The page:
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CALS Global Fellows program expands, opens to more majors

Christa Osumi '19 working in Uttar Pradesh, India with Tata-Cornell. Provided. 

This summer, the whole world is the classroom for students in the CALS Global Fellows Program. Twenty-seven students representing 10 majors in the College of Agriculture and Life Sciences (CALS) departed to destinations around the globe for 8-week professional internships, ranging from organic and sustainable pest control in Kenya to food product development in Ecuador to individualized cutting-edge research projects at the National University of Singapore.

This year, for the first time, fellows include majors in entomology, information science, food science, plant sciences and interdisciplinary studies, enhancing the academic richness and reach of the program. Since its launch in 2016, global fellows have hailed from 16 of 23 CALS majors.

Annika Salzberg ’19 is working in Kenya on a project related to how natural predators can reduce insect pests. Provided. 

This summer, Annika Salzberg ’19 and Patrick O’Briant ’19 are interning at the International Centre for Insect Physiology and Ecology (icipe) in Mbita, Kenya. They are studying a pest management technique known as push-pull technology, which uses combinations of certain plants to repel, or “push” pests, and other plants that trap, or “pull” pests.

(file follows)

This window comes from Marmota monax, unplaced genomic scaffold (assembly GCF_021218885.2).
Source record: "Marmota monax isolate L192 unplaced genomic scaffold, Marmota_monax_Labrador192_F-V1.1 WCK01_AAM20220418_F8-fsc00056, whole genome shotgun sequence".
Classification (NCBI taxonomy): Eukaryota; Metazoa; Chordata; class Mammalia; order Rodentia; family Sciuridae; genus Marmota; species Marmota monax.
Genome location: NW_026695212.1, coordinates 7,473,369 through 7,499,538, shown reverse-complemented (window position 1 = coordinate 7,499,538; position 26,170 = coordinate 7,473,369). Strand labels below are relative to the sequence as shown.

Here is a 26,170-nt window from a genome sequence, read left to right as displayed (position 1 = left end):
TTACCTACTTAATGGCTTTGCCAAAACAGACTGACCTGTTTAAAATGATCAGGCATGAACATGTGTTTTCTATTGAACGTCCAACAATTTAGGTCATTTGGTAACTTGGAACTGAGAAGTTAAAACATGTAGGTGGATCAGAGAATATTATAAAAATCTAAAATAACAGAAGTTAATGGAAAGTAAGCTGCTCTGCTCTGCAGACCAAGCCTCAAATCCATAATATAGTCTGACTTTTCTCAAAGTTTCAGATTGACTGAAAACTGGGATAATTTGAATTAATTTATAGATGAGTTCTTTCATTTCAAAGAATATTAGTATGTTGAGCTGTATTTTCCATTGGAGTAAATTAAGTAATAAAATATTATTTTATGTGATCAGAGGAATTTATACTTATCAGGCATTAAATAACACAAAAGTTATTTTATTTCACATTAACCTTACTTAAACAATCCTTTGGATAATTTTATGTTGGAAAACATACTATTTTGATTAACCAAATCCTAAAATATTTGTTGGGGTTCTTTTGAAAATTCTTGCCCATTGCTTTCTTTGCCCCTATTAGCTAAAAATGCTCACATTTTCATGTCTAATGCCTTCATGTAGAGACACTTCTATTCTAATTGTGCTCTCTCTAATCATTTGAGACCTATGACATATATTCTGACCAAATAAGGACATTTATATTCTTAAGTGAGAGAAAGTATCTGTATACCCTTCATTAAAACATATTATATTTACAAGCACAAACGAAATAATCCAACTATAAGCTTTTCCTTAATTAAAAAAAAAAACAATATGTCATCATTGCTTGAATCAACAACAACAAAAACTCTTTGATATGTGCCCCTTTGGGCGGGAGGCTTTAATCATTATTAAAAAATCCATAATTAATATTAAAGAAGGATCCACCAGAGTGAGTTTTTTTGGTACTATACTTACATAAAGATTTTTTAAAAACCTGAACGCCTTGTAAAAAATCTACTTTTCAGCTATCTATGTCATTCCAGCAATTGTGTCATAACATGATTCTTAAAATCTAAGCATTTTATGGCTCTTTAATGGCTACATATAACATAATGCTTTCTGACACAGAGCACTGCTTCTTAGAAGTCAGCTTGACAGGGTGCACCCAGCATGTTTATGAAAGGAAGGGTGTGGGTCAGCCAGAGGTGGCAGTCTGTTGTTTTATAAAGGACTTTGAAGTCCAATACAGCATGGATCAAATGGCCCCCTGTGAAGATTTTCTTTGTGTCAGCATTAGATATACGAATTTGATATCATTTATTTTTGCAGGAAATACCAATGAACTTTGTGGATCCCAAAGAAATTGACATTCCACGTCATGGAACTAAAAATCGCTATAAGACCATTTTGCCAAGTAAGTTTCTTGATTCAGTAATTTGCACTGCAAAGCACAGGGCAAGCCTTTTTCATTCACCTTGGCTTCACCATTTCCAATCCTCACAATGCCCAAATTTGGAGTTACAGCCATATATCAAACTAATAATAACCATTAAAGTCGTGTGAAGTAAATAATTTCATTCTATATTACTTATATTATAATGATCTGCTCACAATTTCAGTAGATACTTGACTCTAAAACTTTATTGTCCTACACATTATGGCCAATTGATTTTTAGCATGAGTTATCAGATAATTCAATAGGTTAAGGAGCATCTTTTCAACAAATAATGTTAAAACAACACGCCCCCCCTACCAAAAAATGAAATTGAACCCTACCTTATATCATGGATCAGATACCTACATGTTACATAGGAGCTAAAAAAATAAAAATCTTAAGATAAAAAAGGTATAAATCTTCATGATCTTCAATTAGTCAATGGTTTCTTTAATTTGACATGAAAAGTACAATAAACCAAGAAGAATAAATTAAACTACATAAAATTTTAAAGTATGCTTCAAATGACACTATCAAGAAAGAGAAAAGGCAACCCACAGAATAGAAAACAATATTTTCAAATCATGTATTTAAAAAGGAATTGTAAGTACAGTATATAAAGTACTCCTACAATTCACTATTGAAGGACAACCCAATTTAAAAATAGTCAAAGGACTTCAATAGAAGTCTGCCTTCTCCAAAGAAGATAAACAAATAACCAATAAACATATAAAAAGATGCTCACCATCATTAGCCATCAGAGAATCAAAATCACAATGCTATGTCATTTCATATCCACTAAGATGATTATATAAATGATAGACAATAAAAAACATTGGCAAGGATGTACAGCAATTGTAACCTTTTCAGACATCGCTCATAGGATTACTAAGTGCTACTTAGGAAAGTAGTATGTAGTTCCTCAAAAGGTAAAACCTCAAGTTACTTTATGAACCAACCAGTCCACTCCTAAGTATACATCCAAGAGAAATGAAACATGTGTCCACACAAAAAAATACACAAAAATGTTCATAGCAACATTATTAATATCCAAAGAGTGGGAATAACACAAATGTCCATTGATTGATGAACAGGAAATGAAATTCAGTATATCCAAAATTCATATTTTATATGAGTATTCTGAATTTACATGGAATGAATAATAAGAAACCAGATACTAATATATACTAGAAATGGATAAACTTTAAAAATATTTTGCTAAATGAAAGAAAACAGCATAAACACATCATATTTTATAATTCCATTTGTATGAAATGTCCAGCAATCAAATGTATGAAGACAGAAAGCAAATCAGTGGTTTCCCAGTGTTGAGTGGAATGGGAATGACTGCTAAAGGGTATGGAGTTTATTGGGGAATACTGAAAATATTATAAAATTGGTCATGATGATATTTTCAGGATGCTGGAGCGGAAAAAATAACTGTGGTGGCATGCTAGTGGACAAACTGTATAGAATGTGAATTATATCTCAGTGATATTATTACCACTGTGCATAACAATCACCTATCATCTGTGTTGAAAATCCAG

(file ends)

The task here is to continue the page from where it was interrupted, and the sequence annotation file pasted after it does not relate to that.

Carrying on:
“Living and working in Kenya has been a very different experience for me than any I’ve had before,” said Salzberg, an entomology major from Baltimore who is researching how push-pull technology affects insect natural predators, specifically ladybugs and ants. “I’m the furthest I’ve ever been from the U.S., and have been given the freedom to design and execute my own research project — both of which have presented their own exciting challenges. I feel that this experience is helping me grow both as a researcher and as a person. I’m thrilled to have gotten the chance to expand and apply my entomological training to an agricultural setting for the first time.”

O’Briant, a plant sciences major from Ithaca, has been working with icipe staff to care for the insect colonies, fields and greenhouses. “Working here in Kenya is helping me to build upon knowledge that I’ve accrued from Cornell and start down the path of research that I’ll focus on for my doctorate,” said O’Briant, who is studying how volatile organic compounds released by maize plants grown in the push-pull soil and non-push-pull soil impacts parasitoid wasps.

Patrick O’Briant ’19 is in Kenya studying a pest management technique known as push-pull technology, which uses combinations of certain plants to repel, or “push” pests, and other plants that trap, or “pull” pests. Photo by Annika Salzberg '19.

Before embarking on internships, all fellows engage in a course featuring hands-on classroom activities and reflective practice focused on culture, identity and professional outcomes. Upon return, they participate in a post-engagement course that culminates in a November showcase event, in which students share their learning outcomes. The showcase this year will be held during International Education Week.

CALS Global Fellows expanded and strengthened its placement options this year working in partnership with existing Cornell CALS programming, individual faculty members and alumni to realize unique opportunities in India, Malawi, Kenya and Ecuador.

To explore a collaboration with the program, email Cindy Tarter at cmt95@cornell.edu.

Christa Osumi '19, left, and Hannah Fuller '19, visit the Taj Mahal. Provided.